After World War II, however, the City entered a period of serious decline. With the increased use of automobiles, jet travel, and home swimming pools, people increasingly went to more exotic places to vacation or vacationed in suburbia around their pools. Like many northeastern cities, Atlantic City became plagued with poverty, crime, corruption, and a loss of jobs. Many of the once-magnificent hotels fell into disrepair and were demolished. In an effort to rejuvenate the city, New Jersey voters in 1976 passed a referendum legalizing gambling in Atlantic City. A building boom returned, as a dozen casino resorts were built. The city again boomed, and by the end of the 1980’s, Atlantic City was again one of the most popular tourist destinations in the country. However, most people agree that the boom bypassed the impoverished neighborhoods surrounding the tourist area where rejuvenation was needed most.
Today, the fortunes of the city have changed yet again. As many other states have legalized gambling causing the spread of casinos throughout the country, Atlantic City no longer had a monopoly on gambling in the East and people increasingly visited casinos close to home rather than traveling to Atlantic City. Four of Atlantic City’s twelve casinos have closed just within the last two years, with a loss of 8,000 jobs. Others are struggling with rampant rumors of more closings to come. While talking with a jitney driver, he described the boom years of the 80’s and 90’s saying “every day was New Years Eve”. He’s very concerned about the future.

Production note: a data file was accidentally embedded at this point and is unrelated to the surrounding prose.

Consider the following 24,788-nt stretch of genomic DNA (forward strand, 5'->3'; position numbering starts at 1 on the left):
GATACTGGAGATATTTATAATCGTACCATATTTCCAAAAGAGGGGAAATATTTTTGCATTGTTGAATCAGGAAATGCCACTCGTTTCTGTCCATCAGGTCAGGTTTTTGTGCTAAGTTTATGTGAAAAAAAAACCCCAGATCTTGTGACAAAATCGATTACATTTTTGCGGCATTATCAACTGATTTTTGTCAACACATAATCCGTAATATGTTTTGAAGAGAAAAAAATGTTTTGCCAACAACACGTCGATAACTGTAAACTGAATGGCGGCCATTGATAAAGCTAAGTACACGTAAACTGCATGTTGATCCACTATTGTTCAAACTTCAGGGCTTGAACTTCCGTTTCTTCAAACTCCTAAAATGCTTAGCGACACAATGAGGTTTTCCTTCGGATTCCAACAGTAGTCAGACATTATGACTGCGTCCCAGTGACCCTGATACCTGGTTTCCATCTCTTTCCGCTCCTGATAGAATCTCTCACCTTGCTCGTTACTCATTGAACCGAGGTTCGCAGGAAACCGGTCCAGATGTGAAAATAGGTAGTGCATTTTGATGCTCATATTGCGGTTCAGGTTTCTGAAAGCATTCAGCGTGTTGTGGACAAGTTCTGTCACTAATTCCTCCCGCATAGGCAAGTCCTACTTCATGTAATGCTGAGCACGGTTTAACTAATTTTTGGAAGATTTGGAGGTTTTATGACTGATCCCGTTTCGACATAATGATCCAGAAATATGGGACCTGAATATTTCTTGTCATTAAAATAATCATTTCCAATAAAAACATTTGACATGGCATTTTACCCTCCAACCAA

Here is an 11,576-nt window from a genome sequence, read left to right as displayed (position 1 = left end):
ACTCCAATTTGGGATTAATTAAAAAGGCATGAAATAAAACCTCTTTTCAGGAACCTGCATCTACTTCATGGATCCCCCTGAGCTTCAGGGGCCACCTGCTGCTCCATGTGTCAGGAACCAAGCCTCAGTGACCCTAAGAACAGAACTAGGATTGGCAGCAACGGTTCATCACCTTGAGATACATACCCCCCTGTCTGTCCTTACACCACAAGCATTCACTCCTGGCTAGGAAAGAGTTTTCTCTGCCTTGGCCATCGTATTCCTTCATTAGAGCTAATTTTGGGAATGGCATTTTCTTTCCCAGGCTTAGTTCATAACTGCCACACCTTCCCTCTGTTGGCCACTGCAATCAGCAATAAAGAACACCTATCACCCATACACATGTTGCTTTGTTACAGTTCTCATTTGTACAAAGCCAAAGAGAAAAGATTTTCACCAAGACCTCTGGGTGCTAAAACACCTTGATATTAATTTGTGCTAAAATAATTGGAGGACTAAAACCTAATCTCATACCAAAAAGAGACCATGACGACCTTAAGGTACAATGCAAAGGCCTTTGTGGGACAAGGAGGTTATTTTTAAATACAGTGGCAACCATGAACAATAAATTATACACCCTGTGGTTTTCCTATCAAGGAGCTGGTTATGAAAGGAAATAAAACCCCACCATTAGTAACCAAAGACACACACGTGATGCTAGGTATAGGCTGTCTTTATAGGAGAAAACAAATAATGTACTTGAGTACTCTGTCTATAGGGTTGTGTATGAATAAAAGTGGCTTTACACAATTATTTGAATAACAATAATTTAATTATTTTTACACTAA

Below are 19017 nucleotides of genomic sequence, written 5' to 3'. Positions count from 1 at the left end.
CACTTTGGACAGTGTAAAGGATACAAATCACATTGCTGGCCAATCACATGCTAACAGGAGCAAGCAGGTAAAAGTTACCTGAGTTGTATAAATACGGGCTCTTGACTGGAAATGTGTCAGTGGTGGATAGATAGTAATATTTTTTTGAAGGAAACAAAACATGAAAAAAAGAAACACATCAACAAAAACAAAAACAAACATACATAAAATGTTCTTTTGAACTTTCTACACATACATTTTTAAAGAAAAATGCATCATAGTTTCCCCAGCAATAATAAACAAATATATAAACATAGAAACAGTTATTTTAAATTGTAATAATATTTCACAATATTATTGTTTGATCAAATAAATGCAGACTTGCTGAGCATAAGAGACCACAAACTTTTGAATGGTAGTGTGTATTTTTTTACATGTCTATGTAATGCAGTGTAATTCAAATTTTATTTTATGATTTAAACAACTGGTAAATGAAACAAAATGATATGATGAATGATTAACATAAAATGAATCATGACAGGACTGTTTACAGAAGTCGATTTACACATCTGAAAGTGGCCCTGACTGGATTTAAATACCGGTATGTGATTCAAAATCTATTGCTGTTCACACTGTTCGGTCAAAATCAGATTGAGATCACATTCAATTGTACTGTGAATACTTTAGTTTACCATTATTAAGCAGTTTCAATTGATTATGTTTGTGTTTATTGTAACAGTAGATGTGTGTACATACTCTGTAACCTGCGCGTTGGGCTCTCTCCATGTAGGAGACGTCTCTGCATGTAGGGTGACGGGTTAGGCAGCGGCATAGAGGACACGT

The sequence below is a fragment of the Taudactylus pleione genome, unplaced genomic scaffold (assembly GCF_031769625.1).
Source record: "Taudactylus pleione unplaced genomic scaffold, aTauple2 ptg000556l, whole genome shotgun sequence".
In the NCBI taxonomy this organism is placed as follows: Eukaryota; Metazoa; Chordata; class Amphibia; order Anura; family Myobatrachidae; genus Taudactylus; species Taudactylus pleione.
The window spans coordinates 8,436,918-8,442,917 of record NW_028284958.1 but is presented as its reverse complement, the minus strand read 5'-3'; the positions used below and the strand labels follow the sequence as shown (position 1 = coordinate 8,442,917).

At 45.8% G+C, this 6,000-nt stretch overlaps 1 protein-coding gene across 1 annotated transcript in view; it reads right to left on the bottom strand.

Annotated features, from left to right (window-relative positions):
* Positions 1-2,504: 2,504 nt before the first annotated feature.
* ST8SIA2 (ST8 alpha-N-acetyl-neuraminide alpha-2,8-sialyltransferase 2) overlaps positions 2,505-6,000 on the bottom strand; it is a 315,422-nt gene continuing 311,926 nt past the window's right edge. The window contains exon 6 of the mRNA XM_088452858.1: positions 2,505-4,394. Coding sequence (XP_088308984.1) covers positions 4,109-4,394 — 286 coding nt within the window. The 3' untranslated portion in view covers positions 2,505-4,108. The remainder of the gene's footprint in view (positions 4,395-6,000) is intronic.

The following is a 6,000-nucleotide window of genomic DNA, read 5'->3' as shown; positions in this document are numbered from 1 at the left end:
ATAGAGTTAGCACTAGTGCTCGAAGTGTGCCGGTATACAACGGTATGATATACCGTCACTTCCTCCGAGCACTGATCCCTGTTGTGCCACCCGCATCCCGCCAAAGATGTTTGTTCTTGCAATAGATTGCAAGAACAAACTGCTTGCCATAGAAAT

We spent two days in Atlantic City, exploring the boardwalk and seeing the sights. Not being a big gambler, I decided to limit my losses to $5, which took about 90 seconds at a slot machine (I needed to ask the woman next to me how it worked…). Here are some images from our visit:
One of the fascinating sights in Atlantic City is Boardwalk Hall, built in 1926. At the time, it contained the longest free-standing arch in the world, and was the largest enclosed open space in the world. The Miss America Pagent, concerts, shows, ice hockey games, boxing matches, and arena football are all held in the cavernous building. Concerts held in the Hall include the Beatles, the Rolling Stones, Bruce Springsteen, Madonna, Beyoncé, and Lady Gaga. The Who performed there last month. During World War II, the hall was used for military training, and the Democratic National Convention was held there in 1964, nominating Lyndon Johnson. Even more amazing is the pipe organ which was built between 1929 and 1932 at a cost of $500,000, weighing more than 150 tons and requiring more than 80 technicians to install it. The replacement cost today is estimated to be three quarters of a billion dollars. We took a tour of the building and learned that the organ is being restored, a process that will take about 12 years. The organ consists of 33,000 pipes, ranging in size from 64 feet to a third of an inch in height (yes – a third of an inch!). The immensity of the organ was required to fill the cavernous hall with music. The Guinness Book of World Records states that the organ produces “…a pure trumpet sound of earsplitting volume…six times louder than the loudest train whistle.” The air to play the organ is generated by blowers which are powered by 600 HP motors.
Here are some pictures from our tour:
While in Atlantic City, we learned that Trish’s surgery had been scheduled three days later, so we decided to try to get to Manasquan to leave the boat while we came home. Conditions were marginal, requiring us to run nearly 70 miles in the ICW through a low tide cycle with 20 knot winds gusting to 25. Despite the marginal conditions, we decided to go in order to get the boat closer to Boston. Although we lost the channel a couple of times where it was poorly marked, we arrived in Manasquan late in the afternoon without major incident.
We expect to return to the Joint Adventure later this week for the final leg of our journey, which will take us back through New York City, Long Island Sound, the Cape Cod Canal, and up the coast to Boston. More to come!